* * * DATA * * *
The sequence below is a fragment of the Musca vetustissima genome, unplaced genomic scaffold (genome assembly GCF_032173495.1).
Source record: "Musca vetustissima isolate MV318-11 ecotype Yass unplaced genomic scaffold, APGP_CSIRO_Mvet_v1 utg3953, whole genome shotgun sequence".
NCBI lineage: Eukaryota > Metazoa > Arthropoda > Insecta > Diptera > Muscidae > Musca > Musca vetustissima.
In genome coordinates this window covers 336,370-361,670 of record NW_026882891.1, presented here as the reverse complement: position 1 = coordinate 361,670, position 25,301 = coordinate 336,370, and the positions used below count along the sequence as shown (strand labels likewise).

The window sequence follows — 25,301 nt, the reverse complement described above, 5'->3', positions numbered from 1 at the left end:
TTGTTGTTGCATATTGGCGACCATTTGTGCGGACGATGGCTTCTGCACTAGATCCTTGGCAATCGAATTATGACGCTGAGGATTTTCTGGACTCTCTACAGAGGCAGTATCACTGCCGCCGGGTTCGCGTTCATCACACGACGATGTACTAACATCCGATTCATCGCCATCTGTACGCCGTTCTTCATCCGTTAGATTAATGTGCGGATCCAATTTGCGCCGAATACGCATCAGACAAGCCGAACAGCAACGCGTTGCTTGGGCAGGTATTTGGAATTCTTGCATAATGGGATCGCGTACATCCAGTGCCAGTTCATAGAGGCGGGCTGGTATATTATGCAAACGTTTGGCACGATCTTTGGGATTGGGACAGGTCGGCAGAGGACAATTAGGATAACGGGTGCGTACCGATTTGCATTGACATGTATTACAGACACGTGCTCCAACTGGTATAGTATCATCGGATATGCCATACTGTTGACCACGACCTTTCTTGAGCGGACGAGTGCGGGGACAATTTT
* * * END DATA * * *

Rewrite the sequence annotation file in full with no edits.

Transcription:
The sequence below is a fragment of the Musca vetustissima genome, unplaced genomic scaffold (genome assembly GCF_032173495.1).
Source record: "Musca vetustissima isolate MV318-11 ecotype Yass unplaced genomic scaffold, APGP_CSIRO_Mvet_v1 utg3953, whole genome shotgun sequence".
NCBI lineage: Eukaryota > Metazoa > Arthropoda > Insecta > Diptera > Muscidae > Musca > Musca vetustissima.
In genome coordinates this window covers 336,370-361,670 of record NW_026882891.1, presented here as the reverse complement: position 1 = coordinate 361,670, position 25,301 = coordinate 336,370, and the positions used below count along the sequence as shown (strand labels likewise).

The window sequence follows — 25,301 nt, the reverse complement described above, 5'->3', positions numbered from 1 at the left end:
TTGTTGTTGCATATTGGCGACCATTTGTGCGGACGATGGCTTCTGCACTAGATCCTTGGCAATCGAATTATGACGCTGAGGATTTTCTGGACTCTCTACAGAGGCAGTATCACTGCCGCCGGGTTCGCGTTCATCACACGACGATGTACTAACATCCGATTCATCGCCATCTGTACGCCGTTCTTCATCCGTTAGATTAATGTGCGGATCCAATTTGCGCCGAATACGCATCAGACAAGCCGAACAGCAACGCGTTGCTTGGGCAGGTATTTGGAATTCTTGCATAATGGGATCGCGTACATCCAGTGCCAGTTCATAGAGGCGGGCTGGTATATTATGCAAACGTTTGGCACGATCTTTGGGATTGGGACAGGTCGGCAGAGGACAATTAGGATAACGGGTGCGTACCGATTTGCATTGACATGTATTACAGACACGTGCTCCAACTGGTATAGTATCATCGGATATGCCATACTGTTGACCACGACCTTTCTTGAGCGGACGAGTGCGGGGACAATTTT